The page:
A range of malignancies can develop in the paranasal (maxillary, ethmoid, sphenoid, frontal) sinuses (figure 1). Adenocarcinoma and squamous cell carcinoma of the maxillary sinus and ethmoid sinus are the most common of these tumors.
The epidemiology, clinical presentation, diagnosis, and management of these tumors are discussed here. Tumors arising in the nasal cavity are discussed separately. (See "Cancer of the nasal vestibule" and "Tumors of the nasal cavity".)
EPIDEMIOLOGY AND RISK FACTORS
Cancers arising in the paranasal sinuses are rare, constituting approximately 3 percent of head and neck malignancies [1,2]. The majority of these tumors arise in the maxillary sinuses and most of the remainder start in the ethmoid sinuses. Cancers of the sphenoid and frontal sinuses are extremely rare. Paranasal sinus cancers are more frequent in males than females .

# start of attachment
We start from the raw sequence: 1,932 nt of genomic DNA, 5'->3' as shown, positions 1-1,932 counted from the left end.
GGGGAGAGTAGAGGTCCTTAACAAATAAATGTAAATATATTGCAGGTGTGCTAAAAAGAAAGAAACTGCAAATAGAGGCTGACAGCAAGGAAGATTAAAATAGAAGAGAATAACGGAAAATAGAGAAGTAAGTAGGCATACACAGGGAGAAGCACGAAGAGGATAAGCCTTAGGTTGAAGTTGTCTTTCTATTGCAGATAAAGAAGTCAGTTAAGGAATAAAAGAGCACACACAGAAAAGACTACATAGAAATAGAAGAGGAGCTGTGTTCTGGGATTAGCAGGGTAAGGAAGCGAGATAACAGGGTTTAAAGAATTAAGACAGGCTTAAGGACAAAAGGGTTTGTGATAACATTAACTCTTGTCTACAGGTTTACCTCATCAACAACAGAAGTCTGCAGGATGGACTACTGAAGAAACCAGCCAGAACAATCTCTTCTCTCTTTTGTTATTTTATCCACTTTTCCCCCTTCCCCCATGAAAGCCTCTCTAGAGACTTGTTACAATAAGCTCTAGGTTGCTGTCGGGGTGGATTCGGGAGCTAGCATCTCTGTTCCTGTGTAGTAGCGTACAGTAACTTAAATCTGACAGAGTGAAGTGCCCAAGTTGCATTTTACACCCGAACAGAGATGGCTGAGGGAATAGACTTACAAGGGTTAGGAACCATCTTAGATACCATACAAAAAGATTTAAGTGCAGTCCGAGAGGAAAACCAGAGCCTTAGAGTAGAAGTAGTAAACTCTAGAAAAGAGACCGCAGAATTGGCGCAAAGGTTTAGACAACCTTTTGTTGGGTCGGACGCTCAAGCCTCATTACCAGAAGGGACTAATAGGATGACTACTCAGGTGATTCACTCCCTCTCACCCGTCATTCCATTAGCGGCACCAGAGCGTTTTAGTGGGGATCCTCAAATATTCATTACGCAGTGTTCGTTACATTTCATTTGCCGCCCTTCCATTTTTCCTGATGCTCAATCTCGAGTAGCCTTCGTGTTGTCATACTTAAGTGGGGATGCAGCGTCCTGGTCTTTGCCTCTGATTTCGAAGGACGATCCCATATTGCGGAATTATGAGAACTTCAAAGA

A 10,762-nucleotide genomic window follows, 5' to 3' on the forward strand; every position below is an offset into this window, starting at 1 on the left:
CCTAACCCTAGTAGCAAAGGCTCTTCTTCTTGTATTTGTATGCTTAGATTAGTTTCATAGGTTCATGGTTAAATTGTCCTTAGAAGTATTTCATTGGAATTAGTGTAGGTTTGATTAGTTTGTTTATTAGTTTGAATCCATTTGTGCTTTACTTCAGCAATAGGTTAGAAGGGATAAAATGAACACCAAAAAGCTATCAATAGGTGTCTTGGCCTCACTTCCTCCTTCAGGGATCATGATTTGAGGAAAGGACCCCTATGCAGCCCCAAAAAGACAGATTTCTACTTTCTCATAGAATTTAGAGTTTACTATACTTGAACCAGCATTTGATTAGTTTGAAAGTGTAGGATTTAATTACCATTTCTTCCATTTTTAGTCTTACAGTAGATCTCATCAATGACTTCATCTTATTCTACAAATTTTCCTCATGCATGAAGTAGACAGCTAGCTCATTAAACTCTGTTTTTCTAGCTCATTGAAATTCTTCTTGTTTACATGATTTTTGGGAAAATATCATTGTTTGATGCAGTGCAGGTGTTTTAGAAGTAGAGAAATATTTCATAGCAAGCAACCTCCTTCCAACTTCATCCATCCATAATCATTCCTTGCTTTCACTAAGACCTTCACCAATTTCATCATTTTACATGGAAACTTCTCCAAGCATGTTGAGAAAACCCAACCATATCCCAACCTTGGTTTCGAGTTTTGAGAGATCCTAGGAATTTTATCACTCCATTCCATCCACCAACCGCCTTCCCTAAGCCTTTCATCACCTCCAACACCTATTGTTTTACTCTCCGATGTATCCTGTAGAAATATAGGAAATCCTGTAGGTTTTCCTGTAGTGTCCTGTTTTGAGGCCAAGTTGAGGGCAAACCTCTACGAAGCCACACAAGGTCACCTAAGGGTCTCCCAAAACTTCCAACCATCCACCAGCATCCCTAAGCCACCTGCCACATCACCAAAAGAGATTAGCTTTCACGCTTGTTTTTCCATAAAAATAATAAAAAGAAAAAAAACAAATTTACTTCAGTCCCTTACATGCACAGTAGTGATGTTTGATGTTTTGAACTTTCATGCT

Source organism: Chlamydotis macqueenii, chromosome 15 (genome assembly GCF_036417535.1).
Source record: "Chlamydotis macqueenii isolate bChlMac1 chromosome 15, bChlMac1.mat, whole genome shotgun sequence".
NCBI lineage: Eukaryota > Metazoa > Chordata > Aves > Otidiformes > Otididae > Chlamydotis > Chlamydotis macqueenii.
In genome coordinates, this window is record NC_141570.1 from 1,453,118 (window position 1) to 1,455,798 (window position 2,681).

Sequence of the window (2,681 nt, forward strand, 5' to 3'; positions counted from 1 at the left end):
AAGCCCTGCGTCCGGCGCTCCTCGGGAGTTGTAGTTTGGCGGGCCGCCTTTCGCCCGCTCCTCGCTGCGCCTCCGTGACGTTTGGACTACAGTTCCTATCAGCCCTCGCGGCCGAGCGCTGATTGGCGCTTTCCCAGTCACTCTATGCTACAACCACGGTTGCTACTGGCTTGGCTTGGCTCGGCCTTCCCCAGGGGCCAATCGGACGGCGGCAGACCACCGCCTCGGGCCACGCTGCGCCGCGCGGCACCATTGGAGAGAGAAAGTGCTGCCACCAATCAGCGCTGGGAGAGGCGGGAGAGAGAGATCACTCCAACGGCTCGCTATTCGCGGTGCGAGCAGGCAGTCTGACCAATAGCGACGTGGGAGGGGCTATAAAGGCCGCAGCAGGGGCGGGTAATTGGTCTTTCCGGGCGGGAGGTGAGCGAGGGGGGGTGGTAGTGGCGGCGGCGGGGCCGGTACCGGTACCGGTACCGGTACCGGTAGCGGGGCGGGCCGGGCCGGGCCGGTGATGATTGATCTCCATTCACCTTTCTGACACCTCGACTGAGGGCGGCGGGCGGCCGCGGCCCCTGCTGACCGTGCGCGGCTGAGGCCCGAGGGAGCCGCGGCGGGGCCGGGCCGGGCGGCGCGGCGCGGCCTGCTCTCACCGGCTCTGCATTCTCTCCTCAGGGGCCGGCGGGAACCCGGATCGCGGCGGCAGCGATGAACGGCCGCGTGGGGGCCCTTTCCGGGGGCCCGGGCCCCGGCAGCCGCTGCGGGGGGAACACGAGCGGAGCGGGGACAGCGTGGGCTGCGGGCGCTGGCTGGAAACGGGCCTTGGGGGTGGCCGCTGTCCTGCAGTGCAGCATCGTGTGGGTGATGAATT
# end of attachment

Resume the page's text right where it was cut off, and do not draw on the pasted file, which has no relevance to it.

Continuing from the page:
Factors associated with paranasal sinus cancers include:
- Occupational exposures — including leather, textile, wood dust, and formaldehyde [2-6]
- Air pollution 
- Tobacco smoke 
- Viruses – Human papillomavirus (HPV) infection has been associated with paranasal sinus cancer, with some evidence suggesting that it may be involved in the malignant degeneration of inverted papilloma of the paranasal sinus, a rare, usually benign condition [9,10]. Correlations have also been suggested between Epstein-Barr virus infection and sinonasal tract lymphomas [11,12].